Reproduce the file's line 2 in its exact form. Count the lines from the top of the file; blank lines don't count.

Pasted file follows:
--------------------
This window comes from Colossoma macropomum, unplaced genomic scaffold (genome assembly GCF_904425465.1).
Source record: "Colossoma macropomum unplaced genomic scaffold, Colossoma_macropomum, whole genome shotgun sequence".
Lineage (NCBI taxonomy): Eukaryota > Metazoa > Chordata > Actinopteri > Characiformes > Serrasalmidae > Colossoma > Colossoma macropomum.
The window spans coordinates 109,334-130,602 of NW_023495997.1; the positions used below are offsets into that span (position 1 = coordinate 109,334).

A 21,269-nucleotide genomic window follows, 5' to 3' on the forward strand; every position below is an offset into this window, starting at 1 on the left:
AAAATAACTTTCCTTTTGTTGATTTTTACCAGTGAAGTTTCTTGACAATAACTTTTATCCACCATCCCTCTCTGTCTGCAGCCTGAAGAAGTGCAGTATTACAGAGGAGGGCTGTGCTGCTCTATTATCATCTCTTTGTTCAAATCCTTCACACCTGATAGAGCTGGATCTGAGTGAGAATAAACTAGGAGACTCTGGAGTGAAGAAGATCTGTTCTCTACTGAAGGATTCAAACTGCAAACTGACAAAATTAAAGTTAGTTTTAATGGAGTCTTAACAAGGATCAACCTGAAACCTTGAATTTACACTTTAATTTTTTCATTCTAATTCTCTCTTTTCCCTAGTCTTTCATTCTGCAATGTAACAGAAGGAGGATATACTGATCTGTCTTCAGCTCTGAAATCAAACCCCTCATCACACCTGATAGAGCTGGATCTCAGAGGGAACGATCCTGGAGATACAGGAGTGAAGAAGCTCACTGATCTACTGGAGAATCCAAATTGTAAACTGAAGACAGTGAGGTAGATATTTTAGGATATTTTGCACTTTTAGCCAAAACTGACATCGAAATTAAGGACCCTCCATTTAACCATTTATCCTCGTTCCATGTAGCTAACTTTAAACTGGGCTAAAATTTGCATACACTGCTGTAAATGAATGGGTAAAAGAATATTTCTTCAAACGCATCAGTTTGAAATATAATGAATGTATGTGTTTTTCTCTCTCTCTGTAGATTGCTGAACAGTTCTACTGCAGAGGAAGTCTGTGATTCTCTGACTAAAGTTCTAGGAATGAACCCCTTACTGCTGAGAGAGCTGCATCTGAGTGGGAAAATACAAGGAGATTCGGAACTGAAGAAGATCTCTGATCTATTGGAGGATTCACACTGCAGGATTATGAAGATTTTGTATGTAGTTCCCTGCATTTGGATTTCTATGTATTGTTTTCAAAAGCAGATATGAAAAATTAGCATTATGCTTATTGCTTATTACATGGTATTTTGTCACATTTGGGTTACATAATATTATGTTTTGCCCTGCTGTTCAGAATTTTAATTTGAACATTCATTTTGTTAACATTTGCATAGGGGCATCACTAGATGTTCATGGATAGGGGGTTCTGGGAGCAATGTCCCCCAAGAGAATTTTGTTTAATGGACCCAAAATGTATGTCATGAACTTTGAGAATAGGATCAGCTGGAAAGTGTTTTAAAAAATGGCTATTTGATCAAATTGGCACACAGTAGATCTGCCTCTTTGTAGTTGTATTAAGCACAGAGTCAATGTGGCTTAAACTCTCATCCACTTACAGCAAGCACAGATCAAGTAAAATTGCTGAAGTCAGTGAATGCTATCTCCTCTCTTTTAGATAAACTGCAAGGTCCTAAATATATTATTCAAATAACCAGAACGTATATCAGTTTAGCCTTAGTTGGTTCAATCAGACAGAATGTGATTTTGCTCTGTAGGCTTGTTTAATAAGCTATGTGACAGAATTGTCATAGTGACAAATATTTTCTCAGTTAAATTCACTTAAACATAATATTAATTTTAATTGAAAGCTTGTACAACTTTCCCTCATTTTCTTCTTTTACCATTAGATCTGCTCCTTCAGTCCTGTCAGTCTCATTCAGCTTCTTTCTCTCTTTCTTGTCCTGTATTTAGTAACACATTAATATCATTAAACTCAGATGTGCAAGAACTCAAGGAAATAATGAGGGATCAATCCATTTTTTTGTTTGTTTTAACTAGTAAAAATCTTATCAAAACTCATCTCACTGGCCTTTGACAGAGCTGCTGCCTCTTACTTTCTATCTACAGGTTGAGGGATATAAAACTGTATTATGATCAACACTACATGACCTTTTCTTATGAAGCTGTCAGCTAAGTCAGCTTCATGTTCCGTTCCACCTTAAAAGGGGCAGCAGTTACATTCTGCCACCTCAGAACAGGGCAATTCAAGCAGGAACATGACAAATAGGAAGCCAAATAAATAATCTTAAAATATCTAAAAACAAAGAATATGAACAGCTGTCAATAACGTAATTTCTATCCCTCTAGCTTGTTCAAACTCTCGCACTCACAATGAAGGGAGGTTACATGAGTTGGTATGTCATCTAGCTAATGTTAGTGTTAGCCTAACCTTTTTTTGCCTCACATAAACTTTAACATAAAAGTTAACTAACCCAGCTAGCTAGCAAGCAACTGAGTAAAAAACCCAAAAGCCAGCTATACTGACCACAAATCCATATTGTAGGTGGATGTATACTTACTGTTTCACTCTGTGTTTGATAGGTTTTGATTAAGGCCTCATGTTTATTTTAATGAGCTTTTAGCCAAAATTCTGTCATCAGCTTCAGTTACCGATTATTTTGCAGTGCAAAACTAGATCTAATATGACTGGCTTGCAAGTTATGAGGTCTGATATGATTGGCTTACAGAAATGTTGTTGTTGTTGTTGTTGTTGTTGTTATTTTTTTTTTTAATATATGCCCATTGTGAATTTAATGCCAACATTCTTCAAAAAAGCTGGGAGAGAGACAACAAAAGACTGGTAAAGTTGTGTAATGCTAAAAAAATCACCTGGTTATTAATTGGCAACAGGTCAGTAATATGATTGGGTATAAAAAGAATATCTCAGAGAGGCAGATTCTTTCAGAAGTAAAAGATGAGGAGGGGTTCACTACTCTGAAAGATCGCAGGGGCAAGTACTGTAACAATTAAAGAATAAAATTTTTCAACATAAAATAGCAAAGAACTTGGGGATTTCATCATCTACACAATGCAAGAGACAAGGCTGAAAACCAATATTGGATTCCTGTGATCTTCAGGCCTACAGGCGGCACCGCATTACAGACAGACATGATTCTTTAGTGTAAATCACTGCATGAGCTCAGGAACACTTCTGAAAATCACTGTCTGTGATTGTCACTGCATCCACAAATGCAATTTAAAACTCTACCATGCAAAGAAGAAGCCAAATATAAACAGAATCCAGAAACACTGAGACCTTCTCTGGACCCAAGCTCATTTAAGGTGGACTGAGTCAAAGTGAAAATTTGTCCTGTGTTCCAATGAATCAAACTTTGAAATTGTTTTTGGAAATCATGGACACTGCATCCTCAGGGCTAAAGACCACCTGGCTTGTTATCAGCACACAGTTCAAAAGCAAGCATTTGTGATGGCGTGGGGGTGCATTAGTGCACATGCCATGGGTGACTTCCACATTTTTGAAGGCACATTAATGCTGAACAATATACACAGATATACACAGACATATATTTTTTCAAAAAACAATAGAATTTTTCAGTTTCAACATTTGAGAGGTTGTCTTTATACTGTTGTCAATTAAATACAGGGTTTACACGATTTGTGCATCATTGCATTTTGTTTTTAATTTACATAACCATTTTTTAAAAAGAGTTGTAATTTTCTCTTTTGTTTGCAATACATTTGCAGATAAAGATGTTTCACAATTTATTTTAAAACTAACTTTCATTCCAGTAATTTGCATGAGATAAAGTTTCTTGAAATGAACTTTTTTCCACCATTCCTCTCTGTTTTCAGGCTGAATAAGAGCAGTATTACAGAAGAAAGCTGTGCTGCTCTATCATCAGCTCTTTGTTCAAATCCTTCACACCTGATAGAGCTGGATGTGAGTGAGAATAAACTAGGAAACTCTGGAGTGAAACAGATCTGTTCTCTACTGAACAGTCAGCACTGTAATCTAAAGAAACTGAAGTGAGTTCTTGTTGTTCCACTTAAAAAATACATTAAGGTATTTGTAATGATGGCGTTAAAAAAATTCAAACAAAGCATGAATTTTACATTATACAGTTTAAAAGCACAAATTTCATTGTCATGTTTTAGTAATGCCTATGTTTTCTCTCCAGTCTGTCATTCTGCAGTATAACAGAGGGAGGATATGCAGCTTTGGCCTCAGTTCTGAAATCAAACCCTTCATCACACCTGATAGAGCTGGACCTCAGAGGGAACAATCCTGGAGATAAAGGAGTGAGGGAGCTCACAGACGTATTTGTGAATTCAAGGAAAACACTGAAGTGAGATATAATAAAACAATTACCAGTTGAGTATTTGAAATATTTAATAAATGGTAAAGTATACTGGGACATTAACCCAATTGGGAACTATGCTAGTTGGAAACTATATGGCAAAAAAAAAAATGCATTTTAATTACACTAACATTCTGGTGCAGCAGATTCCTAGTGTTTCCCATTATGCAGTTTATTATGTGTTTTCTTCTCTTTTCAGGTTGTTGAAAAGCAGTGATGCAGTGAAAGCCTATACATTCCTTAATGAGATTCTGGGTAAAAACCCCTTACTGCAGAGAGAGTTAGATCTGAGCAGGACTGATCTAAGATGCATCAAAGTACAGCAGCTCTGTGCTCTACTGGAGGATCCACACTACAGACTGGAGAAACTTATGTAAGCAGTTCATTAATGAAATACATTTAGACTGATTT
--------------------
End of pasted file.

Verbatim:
Source record: "Colossoma macropomum unplaced genomic scaffold, Colossoma_macropomum, whole genome shotgun sequence".